'Bizen no Kuni Ju Osafune' Uchigatana

This is a elegant Buke mounted Katana which has been attributed to the Sukesada group of smiths.
The prefix of the Mei (BIZEN no KUNI JU OSAFUNE) would put this piece to Sue-Bizen. The 2006 NTHK Shinsa estimated that the characteristics of this Katana are comparable to the style of Nagamitsu, son of Mitsutada the founder of the Osafune school. After many months of study, it is my opinion that the workmanship in this blade is that of Sukesada, a student of Tadamitsu school. The Sugata is shinogi-zukuri with iori-mune and a chu-kissaki. The Jihada is ko-itame with thick ji-nie and utsuri appears. The Hamon is choji-midare in nioi-deki accompanied with many ashi and sunagashi. The Boshi runs off the edge in the kissaki. The earlier Sue-Koto blades of circa Meio to Eisho (1492-1521) were average length of around two shaku, one sun. This was due to the increased pace of fighting.
Early history tells of heavy armor being used and when sword (with Obusa-Choji or Juka-Choji) Ha and Ikubi-Kissaki got trapped, the blade and/or tip became broken. There was not enough tip for repair. The Mongolian invasions influenced Hamon, Obusa-Choji and Juka-Choji gave way to Choji-ha based on Sugu-ha or Kataochi-gunome. Reason being blades with very wide Ha are easy to break. The Ha is harder than the rest of the blade and if it is the majority of the sword, it will not absorb shock and becomes easy to break. Another consideration would be the ending point of the Hi (grooves), this left room for repair should tip become damaged. From the appearance of this fine sword (kissaki repair and suriage), it is my opinion that one of the many Sukesada smiths made this katana.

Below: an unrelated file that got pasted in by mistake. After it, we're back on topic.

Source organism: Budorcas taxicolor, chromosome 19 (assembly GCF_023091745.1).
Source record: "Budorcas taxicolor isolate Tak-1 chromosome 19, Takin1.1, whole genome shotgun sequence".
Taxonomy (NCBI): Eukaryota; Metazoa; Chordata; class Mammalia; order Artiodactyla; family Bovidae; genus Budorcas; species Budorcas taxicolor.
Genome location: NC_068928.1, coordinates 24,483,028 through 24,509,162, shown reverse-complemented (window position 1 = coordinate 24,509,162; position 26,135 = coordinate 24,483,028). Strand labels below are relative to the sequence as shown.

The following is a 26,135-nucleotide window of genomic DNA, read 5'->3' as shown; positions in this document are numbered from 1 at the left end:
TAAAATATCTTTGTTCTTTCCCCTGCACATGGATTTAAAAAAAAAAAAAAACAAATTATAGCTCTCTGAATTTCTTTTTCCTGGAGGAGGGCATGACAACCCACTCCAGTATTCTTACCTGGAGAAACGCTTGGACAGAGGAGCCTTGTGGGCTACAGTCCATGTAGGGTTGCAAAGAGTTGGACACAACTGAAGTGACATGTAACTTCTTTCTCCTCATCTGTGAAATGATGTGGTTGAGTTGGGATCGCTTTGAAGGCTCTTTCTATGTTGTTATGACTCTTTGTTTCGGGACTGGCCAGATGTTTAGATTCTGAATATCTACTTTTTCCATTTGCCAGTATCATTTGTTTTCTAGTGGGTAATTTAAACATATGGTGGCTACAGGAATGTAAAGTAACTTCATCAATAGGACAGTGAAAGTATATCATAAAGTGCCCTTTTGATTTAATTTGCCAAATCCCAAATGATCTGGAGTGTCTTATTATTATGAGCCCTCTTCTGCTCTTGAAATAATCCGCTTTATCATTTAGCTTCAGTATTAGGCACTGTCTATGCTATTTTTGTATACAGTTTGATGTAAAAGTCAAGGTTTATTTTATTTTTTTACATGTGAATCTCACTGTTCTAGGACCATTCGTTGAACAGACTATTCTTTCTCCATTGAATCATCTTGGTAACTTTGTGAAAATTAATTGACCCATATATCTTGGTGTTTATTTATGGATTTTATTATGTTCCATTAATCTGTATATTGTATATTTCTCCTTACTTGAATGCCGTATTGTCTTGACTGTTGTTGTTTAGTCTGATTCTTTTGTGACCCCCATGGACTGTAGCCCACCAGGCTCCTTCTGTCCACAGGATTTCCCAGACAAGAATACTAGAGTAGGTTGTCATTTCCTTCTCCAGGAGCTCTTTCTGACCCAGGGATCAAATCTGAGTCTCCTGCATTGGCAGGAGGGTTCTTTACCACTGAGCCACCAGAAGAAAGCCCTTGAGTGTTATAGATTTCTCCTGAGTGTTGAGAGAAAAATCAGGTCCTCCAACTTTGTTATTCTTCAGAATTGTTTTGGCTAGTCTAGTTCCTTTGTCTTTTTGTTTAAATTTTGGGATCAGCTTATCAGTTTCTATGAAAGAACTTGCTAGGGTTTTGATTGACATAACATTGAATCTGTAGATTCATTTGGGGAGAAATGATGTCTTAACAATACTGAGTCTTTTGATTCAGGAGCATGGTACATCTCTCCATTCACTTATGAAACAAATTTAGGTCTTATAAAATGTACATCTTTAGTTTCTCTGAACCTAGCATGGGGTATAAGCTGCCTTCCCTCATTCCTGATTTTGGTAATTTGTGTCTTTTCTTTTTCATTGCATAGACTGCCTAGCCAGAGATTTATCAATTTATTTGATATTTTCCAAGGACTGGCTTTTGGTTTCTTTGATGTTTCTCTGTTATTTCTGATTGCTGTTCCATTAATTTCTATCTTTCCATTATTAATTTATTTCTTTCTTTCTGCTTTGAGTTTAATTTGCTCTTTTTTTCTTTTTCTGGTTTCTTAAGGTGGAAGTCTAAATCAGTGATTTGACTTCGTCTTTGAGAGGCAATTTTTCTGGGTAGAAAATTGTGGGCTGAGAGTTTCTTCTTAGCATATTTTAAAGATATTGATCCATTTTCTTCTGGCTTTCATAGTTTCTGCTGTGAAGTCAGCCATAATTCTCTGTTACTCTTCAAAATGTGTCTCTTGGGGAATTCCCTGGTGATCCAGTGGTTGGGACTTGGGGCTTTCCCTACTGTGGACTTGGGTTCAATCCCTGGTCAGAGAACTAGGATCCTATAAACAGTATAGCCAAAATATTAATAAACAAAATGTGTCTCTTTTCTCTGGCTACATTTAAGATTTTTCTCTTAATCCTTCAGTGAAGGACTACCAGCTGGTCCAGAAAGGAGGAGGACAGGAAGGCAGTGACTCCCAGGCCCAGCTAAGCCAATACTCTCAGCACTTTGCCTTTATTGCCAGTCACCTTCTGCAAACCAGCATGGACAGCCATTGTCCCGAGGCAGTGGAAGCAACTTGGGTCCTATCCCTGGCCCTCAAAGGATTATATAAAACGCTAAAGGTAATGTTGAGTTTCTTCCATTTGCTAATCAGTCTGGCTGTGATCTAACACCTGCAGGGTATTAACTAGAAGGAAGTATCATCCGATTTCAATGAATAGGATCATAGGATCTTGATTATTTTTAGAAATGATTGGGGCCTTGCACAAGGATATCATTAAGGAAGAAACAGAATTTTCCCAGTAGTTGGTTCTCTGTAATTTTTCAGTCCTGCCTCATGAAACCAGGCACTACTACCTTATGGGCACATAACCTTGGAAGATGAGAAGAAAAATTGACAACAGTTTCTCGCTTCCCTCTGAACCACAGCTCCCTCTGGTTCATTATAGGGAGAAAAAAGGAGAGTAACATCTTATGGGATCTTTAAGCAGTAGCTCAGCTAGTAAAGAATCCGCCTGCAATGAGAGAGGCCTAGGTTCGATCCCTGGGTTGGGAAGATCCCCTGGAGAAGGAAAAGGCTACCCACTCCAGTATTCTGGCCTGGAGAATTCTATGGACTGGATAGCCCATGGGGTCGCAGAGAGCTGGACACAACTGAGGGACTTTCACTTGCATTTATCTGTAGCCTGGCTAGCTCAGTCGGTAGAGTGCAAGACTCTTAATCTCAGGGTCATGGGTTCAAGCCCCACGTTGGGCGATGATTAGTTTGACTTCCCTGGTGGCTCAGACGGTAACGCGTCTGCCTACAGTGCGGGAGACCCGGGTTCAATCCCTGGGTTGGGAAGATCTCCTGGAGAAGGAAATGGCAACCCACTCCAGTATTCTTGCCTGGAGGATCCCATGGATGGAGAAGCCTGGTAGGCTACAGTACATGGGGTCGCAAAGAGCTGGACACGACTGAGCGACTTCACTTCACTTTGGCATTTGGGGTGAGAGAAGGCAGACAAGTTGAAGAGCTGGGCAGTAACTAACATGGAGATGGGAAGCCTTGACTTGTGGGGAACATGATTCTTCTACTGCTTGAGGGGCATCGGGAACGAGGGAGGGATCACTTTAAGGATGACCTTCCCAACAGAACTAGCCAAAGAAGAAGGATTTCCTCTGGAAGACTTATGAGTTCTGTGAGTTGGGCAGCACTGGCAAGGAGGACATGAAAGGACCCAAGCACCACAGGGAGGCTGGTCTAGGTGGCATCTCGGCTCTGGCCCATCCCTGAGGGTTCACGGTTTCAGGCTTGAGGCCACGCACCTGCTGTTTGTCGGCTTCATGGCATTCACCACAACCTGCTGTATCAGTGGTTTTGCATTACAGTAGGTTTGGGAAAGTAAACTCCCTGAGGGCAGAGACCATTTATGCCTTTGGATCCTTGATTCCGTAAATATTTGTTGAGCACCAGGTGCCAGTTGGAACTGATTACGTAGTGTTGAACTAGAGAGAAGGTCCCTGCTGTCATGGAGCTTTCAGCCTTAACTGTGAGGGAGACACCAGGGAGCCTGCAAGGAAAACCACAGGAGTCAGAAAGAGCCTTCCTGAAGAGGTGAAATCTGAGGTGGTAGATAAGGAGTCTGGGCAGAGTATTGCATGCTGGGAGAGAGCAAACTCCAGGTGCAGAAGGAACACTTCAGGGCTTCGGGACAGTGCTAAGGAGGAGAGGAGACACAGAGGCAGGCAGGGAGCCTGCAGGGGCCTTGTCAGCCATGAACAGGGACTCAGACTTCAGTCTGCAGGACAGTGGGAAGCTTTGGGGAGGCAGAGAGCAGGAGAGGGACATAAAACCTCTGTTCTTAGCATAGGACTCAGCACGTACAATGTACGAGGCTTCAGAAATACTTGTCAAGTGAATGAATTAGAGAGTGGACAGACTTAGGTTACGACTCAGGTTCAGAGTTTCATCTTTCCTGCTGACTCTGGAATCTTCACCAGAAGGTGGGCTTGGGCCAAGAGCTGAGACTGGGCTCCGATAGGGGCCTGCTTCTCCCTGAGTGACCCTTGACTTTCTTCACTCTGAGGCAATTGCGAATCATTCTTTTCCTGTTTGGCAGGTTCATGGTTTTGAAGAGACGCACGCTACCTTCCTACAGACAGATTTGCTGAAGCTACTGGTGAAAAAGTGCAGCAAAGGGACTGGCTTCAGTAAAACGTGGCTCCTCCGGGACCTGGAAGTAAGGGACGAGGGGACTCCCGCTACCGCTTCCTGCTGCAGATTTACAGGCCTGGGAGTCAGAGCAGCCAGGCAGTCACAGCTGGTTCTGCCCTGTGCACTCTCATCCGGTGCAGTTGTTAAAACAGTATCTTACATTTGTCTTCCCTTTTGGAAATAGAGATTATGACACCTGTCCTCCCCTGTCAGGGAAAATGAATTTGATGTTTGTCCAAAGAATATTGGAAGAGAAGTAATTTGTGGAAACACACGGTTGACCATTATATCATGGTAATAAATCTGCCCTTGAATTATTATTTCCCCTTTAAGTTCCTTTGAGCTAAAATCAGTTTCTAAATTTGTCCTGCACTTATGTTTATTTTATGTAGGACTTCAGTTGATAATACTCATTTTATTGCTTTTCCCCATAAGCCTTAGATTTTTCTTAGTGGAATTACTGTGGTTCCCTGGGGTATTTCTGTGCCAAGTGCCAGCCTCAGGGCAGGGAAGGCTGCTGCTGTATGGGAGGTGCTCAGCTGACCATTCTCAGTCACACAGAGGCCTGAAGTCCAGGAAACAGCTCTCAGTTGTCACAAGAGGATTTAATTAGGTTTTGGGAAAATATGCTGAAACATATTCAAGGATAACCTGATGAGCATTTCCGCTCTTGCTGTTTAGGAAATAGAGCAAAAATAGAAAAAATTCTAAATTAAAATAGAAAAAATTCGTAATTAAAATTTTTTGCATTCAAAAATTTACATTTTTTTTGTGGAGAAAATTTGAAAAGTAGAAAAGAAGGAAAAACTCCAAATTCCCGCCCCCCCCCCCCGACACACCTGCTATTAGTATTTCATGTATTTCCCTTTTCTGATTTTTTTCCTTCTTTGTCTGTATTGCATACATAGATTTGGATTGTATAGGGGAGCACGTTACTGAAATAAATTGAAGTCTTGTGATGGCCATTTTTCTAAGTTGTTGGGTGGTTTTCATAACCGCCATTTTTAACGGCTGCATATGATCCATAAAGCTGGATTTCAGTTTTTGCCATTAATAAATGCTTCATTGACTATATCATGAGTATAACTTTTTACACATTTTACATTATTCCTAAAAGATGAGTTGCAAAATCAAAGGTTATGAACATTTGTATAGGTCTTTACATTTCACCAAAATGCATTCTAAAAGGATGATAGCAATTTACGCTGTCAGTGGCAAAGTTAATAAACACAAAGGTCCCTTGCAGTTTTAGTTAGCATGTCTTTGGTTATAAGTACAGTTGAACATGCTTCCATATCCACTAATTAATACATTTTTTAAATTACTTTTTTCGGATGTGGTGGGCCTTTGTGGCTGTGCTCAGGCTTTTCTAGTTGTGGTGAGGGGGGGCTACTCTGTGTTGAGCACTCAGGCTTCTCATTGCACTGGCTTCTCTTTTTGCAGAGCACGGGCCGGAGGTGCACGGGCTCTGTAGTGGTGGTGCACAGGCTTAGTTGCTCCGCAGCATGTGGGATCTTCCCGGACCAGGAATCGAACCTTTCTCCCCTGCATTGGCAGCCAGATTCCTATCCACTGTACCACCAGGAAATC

The katana was later (1560) altered/repaired into a uchigatana due to breakage of the tip. The same Sukesada smith was able to return this piece to its samurai owner during the Sengoku wars. Ground fighting became the norm, armor became lighter, and the Uchigatana and Katate-uchi (quick-draw swords) became popular. A good example would be, during the 3rd year of Eiroku (1560), the Imagawa were defeated by Oda Nobunaga and the Takada and Uesugi were battling at Kawanakajima.

Harima, Mimasaka and Bizen provinces were prospering under the protection of the Akamatsu family. Above all, Bizen province turned out a great many talented swordsmiths. A large number of swords were made there in the late Muromachi period not only supplying the demand of the Age of Provincial Wars in Japan but also as an important exporting item to the Ming dynasty in China.

For further consideration in the determination of the smith for this piece, I viewed the following:
Nagamitsu Tachi and Genbei Sukesada Katana.

Biography of NAGAMITSU


It should be pointed out that the Boshi runs off
the edge in the Kissaki due to breakage and repair prior to the 1600's.

This sword is very much a historical piece with original
papers by Inami Hakusui. Inami wrote the first English language book
on Nihonto (it was published during the occupation of Japan).
The book is titled NIPPON-TO: The Japanese Sword
(see my 'Books For Sale' gallery).
Hakusui papered this Katana to a Shinto Sukesada. However, based
on past and current knowledge, the prefix 'Bizen Kuni Ju Osafune'
was used only by Sue-Bizen (Koto) smiths, including Sukesada.


Sword polished in 2005


The sword is mounted in old Buke period koshirae.
Historically, black Saya was favored by Samurai
on swords ( "duty weapon" ) during the time of war.
The Habaki is of silver and very well-made.

Tsuba is signed: 'KUNIHIRO' (H 03590.0)
Oval iron plate with the face carved with overall swirling clouds and the reverse with four cloud groups in Chinese style.


Mei reads 'Bizen no Kuni Ju Osafune (suriage)'.    Note similarity to Yozozaemon mei. (center & right)

Study Fujishiro pg. 599, 600, and 601.

Paper about Oei-Bizen and Sue-Bizen Smiths.

Read about the Samurai of Bizen who wielded this sword.

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